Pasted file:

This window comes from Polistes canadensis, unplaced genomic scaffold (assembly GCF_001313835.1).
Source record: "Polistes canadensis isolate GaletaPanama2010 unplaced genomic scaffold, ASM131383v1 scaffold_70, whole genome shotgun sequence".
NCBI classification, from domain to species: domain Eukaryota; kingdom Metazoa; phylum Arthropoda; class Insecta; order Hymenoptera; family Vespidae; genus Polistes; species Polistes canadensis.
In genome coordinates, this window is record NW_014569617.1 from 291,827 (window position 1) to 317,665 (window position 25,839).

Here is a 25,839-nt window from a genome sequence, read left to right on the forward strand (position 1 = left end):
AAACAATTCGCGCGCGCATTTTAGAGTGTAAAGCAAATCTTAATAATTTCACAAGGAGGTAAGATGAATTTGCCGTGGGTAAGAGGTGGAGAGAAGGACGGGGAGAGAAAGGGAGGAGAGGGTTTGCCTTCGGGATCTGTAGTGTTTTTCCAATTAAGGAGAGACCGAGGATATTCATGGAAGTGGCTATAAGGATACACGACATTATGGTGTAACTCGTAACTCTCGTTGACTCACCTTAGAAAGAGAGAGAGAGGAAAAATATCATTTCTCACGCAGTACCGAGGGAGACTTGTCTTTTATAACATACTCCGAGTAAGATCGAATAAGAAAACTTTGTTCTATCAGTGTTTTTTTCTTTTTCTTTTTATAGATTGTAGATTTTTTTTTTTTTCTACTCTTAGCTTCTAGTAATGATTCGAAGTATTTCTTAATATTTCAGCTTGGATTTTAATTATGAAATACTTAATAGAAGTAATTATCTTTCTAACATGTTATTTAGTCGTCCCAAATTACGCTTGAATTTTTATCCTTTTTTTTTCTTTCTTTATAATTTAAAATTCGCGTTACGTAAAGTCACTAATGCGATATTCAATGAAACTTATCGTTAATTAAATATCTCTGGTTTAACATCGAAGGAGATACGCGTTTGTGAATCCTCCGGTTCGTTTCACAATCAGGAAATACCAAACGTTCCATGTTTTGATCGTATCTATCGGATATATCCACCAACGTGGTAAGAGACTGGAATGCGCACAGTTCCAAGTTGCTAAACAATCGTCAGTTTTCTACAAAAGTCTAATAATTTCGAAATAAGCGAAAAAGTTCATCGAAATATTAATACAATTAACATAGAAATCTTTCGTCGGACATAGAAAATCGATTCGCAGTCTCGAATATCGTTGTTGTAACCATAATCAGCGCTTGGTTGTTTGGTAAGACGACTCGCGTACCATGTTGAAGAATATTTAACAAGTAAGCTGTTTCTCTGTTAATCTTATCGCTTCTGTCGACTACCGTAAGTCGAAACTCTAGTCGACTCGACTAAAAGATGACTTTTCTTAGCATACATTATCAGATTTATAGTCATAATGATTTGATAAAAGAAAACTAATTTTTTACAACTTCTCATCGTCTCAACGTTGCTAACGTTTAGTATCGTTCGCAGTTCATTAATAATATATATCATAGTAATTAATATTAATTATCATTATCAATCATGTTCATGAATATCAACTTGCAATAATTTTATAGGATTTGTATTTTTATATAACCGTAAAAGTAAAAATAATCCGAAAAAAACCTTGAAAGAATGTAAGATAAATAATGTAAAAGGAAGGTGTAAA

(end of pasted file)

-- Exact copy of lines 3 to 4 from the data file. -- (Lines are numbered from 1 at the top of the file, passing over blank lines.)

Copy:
NCBI classification, from domain to species: domain Eukaryota; kingdom Metazoa; phylum Arthropoda; class Insecta; order Hymenoptera; family Vespidae; genus Polistes; species Polistes canadensis.
In genome coordinates, this window is record NW_014569617.1 from 291,827 (window position 1) to 317,665 (window position 25,839).